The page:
Trenton, . —
Having said in the press and elsewhere that he would not pay the dollar
yearly poll tax, Louis Josephson, a Socialist agitator, was arrested
by Delinquent Tax Collector J.
Edwin Fell and put in jail. With costs, the claim of the city against
Josephson is $2.04, but he refuses to pay it. He says the tax is
I haven’t been able to find out much more about Josephson. There’s a mention
of him being banned by the authorities from speaking at a labor strike in
, but that’s about it.
The public examination of Dr.
Patch (Women’s Freedom League) in the bankruptcy proceedings against her by
the Inland Revenue Department brought together a large crowd of suffragists
belonging to all suffrage societies at Bankruptcy Buildings last Tuesday
morning. The officials were astonished to see women bringing in extra benches
and overflowing into the solicitors’ seats and the Press pen.
The usual first item on the programme is the swearing of the alleged
bankrupt. Dr. Patch was
therefore invited to take the oath, but replied that that was impossible, as
she could not bow to the authority of that Court; a suggestion that she
should affirm instead of swearing received the same answer. The Court, being
thus up against an insurmountable obstacle, waited a moment and thought it
Dr. Patch refused to answer
any questions, “not recognising that the Court had any authority over her,”
and the only information that the Court could secure was that she was
determined not to pay the tax demanded, and that nothing they could do would
maker her. Asked whether she quite understood the fearful consequences of
assured the Court that she was prepared for anything that might come.
Further progress seemed difficult, and the solicitor to the Commissioners of
Inland Revenue suggested that the proceedings should be adjourned
sine die, but the Court preferred to adjourn the case for
three weeks, making the cryptic remark that three weeks would be “quite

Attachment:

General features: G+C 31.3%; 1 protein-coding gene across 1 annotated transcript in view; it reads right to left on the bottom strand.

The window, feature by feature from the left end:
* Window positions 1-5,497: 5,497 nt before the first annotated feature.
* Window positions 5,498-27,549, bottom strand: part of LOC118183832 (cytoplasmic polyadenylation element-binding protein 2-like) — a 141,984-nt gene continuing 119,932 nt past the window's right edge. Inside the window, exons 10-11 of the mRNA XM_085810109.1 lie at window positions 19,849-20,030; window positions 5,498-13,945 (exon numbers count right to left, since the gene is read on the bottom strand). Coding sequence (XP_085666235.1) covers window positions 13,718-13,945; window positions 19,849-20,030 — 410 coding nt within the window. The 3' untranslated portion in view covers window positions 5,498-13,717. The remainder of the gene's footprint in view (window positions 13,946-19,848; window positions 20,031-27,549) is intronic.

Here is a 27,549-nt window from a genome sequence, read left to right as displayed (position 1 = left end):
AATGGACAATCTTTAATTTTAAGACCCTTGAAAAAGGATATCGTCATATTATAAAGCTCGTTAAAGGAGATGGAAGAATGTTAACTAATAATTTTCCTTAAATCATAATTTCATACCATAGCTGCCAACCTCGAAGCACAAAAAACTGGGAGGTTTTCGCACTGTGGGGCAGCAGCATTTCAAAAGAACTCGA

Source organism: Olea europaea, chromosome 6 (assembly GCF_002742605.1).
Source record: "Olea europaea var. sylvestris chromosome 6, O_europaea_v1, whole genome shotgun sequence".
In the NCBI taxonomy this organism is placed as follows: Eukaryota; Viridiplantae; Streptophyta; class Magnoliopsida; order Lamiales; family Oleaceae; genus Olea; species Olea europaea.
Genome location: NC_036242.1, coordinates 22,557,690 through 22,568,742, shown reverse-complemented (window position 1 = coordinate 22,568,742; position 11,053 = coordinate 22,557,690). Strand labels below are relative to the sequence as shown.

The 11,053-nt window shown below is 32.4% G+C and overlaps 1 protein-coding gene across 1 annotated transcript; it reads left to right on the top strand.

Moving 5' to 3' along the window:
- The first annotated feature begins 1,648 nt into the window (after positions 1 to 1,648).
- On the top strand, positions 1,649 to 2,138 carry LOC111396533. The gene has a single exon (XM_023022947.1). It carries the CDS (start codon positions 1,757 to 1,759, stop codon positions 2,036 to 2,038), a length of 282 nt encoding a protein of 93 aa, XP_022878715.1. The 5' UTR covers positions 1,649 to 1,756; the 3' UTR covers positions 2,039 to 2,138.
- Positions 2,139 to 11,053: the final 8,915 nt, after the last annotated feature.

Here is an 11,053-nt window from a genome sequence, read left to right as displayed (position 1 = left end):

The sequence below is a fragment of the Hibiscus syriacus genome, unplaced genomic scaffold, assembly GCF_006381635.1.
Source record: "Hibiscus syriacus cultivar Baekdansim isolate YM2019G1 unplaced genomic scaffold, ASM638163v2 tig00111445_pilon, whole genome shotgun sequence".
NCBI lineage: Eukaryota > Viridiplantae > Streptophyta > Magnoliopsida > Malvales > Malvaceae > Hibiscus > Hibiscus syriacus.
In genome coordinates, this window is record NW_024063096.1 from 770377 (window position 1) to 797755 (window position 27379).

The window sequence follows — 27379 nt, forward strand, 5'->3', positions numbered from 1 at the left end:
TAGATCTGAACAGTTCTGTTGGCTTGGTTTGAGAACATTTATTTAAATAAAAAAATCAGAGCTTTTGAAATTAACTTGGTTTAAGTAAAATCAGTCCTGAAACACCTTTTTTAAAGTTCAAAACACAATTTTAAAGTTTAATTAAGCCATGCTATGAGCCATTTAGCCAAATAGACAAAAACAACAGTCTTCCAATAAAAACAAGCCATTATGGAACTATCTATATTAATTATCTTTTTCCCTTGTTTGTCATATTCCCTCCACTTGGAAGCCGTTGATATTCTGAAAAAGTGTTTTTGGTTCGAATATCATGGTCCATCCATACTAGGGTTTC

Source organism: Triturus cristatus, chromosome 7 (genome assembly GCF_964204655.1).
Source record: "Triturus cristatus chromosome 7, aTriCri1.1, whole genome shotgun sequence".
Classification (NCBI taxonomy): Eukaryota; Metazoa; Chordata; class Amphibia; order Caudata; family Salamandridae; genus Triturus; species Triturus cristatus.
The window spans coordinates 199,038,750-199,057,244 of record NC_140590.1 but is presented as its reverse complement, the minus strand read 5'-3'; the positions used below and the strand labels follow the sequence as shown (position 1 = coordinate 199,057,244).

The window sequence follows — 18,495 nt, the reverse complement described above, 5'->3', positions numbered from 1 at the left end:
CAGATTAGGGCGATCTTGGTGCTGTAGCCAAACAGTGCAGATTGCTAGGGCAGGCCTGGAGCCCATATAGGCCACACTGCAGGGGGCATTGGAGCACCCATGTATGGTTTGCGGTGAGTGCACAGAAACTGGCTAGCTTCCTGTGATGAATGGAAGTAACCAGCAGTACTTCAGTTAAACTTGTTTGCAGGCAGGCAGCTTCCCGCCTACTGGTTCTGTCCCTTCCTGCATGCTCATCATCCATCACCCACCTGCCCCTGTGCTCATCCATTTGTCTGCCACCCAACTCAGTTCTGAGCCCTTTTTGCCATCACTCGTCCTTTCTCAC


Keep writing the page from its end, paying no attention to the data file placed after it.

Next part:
The next gathering, therefore, will be on
at Bankruptcy Buildings,
Carey-street. is the date of
the official “Women’s Day,” and very appropriate for the next state of this
Meeting at the Women’s Freedom League Headquarters.
There was a splendid gathering at the meeting at Headquarters to support the
protest of Dr. Patch, and keen
appreciation was expressed of her courageous stand at this time on behalf of
unenfranchised women. Dr.
[Elizabeth] Knight presided, and pointed out that if the Government would
enfranchise women much time would be saved that is now spent in endeavours to
discover facts about tax-resisters, and the country would be better
Dr. Patch’s statement of her
experiences as a tax-resister and of the steps which led to the proceedings
of , aroused special interest.
She declared that her action was not prompted by unpatriotic motives, as she
was ready to give her utmost to the country — but of her own free will; her
protest was against taxation without representation.
Mr. Pethick Laurence said that, as far as he knew, he and
Dr. Patch were the only
suffragists who had gone through the inconvenient form of protest of
bankruptcy proceedings. It was a form which caused inconvenience to the
authorities, and brough home to the public the meaning of the suffrage
agitation. In an interesting survey of the situation to-day he discussed the
Report of the Electoral Conference, and insisted that no franchise would be
satisfactory which did not achieve equality for men and women. Even in the
most remote and unlikely possibility of the votes of all men being cast on
one side and of all women on the other in an important issue, it would only
mean the majority rule on which the administration of the country is based.
Mrs. [Charlotte] Despard, a veteran tax-resister, said she had offered to
give voluntarily the amount demanded of her by the Revenue authorities to
any war charity, but her offer had not been accepted, and spoke strongly on
the importance of resisting the possible conscription of voteless women. The
League meant to live up to its title, and women would only be free when they
stood shoulder to shoulder as equals with men in the service of humanity.
Miss [Kate] Raleigh, another tax-resister, showed how the very universe works
by the power of resistance, and urged the need for continuous resistance to
fictitious ideas, including man’s domination of woman. If conscription of
voteless women should be attempted, sex oppression will follow.
Miss [Florence A.] Underwood, in paying tribute to
Dr. Patch, as did all the
speakers, made a stirring appeal to women suffragists to rally round the
Flag and show Parliament, the public, and the Press that they were alive
and active and meant to win their victory — the vote on equal terms with men.
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